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Just How Good Is Jarmo?

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Jarmo Kekalainen, the Blues Director of Amateur Scouting and Assistant General Manager, has been with the Blues since September of 2002 and been the main man behind all of their drafts since 2003. On this, his seventh draft day as a member of the team, it's worthwhile to take a look at the impact the man has had on the organization.

Jampe_medium

Hey, um, could someone get the Assistant GM a pair of skates that didn't have to be rented? Seriously. Anyone?

When he came aboard in 2002, the Blues were nearing the end of a 25-year playoff appearance streak (the 2004 playoffs were the last appearance until the 2009 playoffs). as such, the team hadn't drafted high in the order for the better part of three decades. On top of that, in a constant mode of chasing the Cup, many of the teams' draft picks, especially first round picks, were traded away for playing assets. Throw in a couple tampering charges and during those 25 years, the Blues only drafted 12 players in the first round.

Those 12, outside of current Blue Barret Jackman and longtime former-Blue Rod Brind'amour, are a collection of fringe NHLers (Marty Reasoner, Steve Staios, Jason Marshall, Jocelyn Lemieux), serviceable if unimpressive players (Rik Wilson, Christian Backman) and full on draft busts (Jeff Taffe, Keith Osborne, Marty Ruff). Clearly, success at the draft table was not a priority for St. Louis in the plan to build the franchise.

The hiring of Kekalainen then, signaled a huge shift in theory on how to build the franchise. Kekalainen's reputation preceded him from Ottawa where he was known as the man who had built the expansion team Senators from league joke to Conference Finals powerhouse. Kekalainen was credited with drafting Ray Emery, Jason Spezza, Antoine Vermette, Anton Volchenkov and for being the scout who unearthed Martin Havlat and Marian Hossa. He was known as a shrewd talent scout and a man who knew how to build a team by building up a prospect pipeline.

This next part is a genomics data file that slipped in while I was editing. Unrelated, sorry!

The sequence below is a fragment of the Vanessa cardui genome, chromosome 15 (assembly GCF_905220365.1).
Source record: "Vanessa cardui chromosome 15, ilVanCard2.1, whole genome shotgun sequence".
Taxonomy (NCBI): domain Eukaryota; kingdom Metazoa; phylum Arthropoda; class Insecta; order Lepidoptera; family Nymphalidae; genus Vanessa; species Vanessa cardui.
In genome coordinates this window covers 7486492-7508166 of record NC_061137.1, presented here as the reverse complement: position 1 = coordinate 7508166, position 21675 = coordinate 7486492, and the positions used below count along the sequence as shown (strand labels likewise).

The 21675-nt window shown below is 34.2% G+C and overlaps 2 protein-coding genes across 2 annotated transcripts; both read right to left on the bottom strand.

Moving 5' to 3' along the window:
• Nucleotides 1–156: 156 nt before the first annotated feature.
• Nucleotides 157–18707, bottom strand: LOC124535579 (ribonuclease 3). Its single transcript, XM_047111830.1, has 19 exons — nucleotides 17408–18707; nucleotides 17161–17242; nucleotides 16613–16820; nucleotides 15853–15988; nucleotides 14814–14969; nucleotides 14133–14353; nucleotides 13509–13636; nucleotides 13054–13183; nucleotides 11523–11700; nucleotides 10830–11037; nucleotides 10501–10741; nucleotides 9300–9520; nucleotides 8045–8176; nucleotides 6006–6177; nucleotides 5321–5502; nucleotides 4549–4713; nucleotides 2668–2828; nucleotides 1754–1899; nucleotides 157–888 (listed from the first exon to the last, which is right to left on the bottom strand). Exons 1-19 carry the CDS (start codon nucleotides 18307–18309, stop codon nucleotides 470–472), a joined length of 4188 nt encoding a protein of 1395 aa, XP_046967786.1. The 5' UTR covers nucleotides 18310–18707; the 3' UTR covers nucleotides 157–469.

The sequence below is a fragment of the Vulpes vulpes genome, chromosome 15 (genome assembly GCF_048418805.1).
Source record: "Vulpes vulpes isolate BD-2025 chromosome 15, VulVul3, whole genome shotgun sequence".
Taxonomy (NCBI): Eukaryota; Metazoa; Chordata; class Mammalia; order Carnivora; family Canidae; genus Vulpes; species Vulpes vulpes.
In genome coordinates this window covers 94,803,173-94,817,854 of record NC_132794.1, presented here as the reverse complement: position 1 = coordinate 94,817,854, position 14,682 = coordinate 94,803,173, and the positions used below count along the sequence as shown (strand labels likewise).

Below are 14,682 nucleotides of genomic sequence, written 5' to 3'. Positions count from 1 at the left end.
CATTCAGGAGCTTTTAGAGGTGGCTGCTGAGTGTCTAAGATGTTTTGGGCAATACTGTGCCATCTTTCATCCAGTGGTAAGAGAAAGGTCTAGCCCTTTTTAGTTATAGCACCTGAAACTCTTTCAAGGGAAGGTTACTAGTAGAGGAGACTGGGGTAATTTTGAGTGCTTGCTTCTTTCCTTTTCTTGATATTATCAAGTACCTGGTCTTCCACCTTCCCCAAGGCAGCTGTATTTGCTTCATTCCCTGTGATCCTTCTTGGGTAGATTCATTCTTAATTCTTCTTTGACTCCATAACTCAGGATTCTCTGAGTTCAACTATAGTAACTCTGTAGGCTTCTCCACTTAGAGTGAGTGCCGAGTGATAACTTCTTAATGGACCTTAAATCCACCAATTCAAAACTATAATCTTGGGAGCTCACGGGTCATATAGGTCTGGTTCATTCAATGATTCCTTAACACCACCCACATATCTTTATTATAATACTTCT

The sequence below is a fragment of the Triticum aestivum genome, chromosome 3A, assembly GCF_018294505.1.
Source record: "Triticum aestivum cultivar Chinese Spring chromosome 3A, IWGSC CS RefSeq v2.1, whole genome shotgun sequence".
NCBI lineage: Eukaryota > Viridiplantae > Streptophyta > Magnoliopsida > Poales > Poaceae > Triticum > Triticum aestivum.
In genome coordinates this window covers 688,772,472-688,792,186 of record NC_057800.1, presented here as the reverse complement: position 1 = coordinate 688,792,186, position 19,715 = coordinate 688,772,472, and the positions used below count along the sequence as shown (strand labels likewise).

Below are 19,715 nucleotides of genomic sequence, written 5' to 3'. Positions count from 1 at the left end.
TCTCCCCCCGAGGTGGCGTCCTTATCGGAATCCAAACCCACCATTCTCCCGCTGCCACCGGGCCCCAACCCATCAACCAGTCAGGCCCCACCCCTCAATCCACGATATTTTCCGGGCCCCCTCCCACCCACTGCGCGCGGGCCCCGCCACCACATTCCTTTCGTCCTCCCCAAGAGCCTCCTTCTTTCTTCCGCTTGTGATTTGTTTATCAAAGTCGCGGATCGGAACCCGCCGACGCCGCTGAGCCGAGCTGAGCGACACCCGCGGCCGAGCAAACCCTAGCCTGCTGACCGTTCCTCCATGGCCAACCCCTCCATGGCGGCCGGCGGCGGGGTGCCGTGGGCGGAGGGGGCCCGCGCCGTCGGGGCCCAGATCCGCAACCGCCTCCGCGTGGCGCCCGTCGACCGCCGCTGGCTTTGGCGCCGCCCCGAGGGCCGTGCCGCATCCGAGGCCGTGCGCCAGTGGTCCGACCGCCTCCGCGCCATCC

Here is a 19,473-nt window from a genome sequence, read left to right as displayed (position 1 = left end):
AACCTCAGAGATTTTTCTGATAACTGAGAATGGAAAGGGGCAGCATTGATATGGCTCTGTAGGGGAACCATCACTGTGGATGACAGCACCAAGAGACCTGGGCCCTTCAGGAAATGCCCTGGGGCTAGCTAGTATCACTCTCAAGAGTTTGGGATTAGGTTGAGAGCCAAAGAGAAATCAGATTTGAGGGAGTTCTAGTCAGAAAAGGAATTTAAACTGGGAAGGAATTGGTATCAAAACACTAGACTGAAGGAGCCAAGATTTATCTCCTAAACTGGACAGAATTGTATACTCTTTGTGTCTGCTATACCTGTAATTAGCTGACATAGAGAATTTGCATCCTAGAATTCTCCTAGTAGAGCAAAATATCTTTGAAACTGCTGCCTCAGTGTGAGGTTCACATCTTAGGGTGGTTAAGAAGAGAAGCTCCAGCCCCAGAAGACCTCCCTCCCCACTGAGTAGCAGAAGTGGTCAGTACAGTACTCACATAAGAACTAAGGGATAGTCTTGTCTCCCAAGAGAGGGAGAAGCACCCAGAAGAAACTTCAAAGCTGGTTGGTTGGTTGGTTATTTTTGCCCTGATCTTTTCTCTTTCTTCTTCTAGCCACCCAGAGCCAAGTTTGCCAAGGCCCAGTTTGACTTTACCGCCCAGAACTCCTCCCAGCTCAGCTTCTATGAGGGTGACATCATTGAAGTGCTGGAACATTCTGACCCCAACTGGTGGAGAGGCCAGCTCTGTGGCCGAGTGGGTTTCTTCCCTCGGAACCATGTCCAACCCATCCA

Since taking over the Blues' draft table in 2003, the Blues have drafted nine players in the first round in seven seasons, quite the difference from the previous two-plus decades. And while the busting of Jarmo-drafted first rounders Marek Schwarz and Shawn Belle will remain on his record, and his top-end NHL talent picks are more a function of poor regular-season play (and resulting high draft picks in No. 1 overall Erik Johnson and No. 4 overall Alex Pietrangelo) than drafting prowess, it is his late-round and later round selections that will be his legacy as the man who rebuilt the Blues.

Looking first at his late-round first rounders, his resume shows:

  • 2005; 24th overall: T.J. Oshie
  • 2006; 25th overall: Patrik Berglund
  • 2007; 18th overall: Ian Cole
  • 2007; 26th overall: David Perron